Acute Pancreatitis

Acute Pancreatitis

>>Acute pancreatitis. Acute pancreatitis is the sudden
inflammation of the pancreas. It can be
very painful and usually means a
stay in the hospital. About 5% of cases are
life-threatening, usually when other
organs are involved. The pancreas is a
digestive system organ that has two
important functions. It produces enzymes
to break down food in the digestive
tract, as well as hormones that
regulate blood sugar. In acute pancreatitis, the
enzymes used to break down food become activated before
they leave the pancreas. These enzymes are so powerful
that they start to attack and digest the
pancreatic tissue. This process is called
“autodigestion.” The most common causes
of acute pancreatitis are heavy alcohol use
and gallstones. Other less common causes
include abdominal trauma, medications,
infections, tumors, and genetic or
anatomical variants. High triglycerides or high
levels of calcium in the blood are also linked to
acute pancreatitis. In some rare cases, the
cause is never discovered. Attacks of acute pancreatitis
are usually sudden and characterized
by intense pain in the center of
the upper abdomen between the belly button
and the chest. The pain radiates
to the back. Sometimes, the pain can be
on the left or right side or even lower down
in the belly. Most people also have
nausea and vomiting and, in some cases,
fever. Blood tests for
pancreatic enzymes can diagnose
acute pancreatitis. The pancreatic enzymes that
are typically elevated when patients have
acute pancreatitis are called “amylase”
and “lipase.” Diagnosis is usually
confirmed by a CT scan. On occasion, MRI or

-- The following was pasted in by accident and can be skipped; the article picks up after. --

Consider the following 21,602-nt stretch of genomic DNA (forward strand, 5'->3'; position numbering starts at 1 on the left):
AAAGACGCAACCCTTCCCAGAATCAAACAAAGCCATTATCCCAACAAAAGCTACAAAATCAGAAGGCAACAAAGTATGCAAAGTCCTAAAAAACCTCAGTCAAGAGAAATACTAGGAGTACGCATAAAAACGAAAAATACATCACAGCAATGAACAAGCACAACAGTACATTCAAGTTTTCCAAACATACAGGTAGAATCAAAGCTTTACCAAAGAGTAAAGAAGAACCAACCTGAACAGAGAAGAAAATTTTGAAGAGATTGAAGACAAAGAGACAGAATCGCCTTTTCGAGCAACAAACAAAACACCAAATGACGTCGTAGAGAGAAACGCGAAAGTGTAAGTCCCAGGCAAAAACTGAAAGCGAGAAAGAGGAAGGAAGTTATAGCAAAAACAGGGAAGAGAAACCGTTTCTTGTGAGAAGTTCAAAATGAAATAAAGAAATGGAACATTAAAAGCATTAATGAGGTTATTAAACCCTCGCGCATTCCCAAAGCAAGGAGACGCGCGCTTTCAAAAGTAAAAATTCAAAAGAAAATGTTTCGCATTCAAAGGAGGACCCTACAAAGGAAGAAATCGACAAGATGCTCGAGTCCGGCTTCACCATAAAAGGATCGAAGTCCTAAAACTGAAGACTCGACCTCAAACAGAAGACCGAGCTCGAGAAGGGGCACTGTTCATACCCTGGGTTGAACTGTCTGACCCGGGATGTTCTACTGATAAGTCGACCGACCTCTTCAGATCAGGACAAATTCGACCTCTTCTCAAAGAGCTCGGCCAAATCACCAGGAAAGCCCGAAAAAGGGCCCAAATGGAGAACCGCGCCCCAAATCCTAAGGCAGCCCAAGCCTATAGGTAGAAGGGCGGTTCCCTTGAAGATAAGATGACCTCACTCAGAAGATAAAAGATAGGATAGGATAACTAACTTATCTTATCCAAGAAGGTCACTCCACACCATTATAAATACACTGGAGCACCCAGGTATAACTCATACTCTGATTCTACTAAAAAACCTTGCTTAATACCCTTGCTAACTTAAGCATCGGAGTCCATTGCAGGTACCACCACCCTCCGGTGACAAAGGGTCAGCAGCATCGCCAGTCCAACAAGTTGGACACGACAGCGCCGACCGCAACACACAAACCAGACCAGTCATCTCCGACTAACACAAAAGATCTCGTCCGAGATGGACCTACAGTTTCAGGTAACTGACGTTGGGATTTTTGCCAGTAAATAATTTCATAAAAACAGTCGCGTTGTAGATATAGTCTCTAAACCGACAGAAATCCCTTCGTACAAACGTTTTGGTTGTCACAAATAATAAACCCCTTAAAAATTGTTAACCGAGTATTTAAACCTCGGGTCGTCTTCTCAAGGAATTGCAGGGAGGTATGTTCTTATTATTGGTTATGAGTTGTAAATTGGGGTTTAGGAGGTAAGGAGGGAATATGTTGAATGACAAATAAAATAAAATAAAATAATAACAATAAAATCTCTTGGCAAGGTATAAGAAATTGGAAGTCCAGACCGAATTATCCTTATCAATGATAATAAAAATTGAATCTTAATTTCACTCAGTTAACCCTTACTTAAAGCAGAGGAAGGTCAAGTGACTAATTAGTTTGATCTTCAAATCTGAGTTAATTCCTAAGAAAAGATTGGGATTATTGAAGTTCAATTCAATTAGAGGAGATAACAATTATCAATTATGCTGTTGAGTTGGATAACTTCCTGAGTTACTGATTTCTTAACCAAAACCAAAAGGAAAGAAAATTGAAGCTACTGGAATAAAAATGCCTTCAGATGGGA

ultrasound may be used. The radiologist will look to
see if the pancreas is swollen or if there is
abnormal fluid around it. Most people who develop
acute pancreatitis are out of the hospital
in a few days. However, about 1 in 10 cases
are serious enough to affect other organs like
the kidneys and lungs, and may require a longer
stay in the hospital. Sometimes, patients
have to be treated in the intensive
care unit. In very severe cases,
surgery may be required to remove inflamed
parts of the pancreas. If the cause of
acute pancreatitis was related
to gallstones, the gallbladder is
removed surgically. As well, in some patients,
the pancreas becomes so damaged that it no longer
functions properly to make digestive
enzymes. This is called
“pancreatic insufficiency.” Following an episode
of acute pancreatitis, patients are advised
to avoid alcohol and tobacco
consumption, high-fat foods
and triglycerides, and medications that can
put stress on the pancreas. As well, patients are
encouraged to stay well hydrated and to eat of varied
and healthy diet that is rich in fruits
and vegetables.


  1. *Curious comment
    Can author or a well-informed fellow youtuber tell me more in detail, why fruits and vegetables are beneficial for the (pankreas in particular now), whereas high-fat food and triglycerides are less beneficial?
    Tobacco and alcohol as well as meds I understand 🙂

  2. I lost my brother due to acute pancratitis .Dr. has not given proper treatement. is it possible to share the reports ?

  3. It's not always related to booze…I don't and never have drank booze and my life is hell from acute and chronic pamcreatitis. .. painful is an understatement it has destroyed my life one agonizing day at a time

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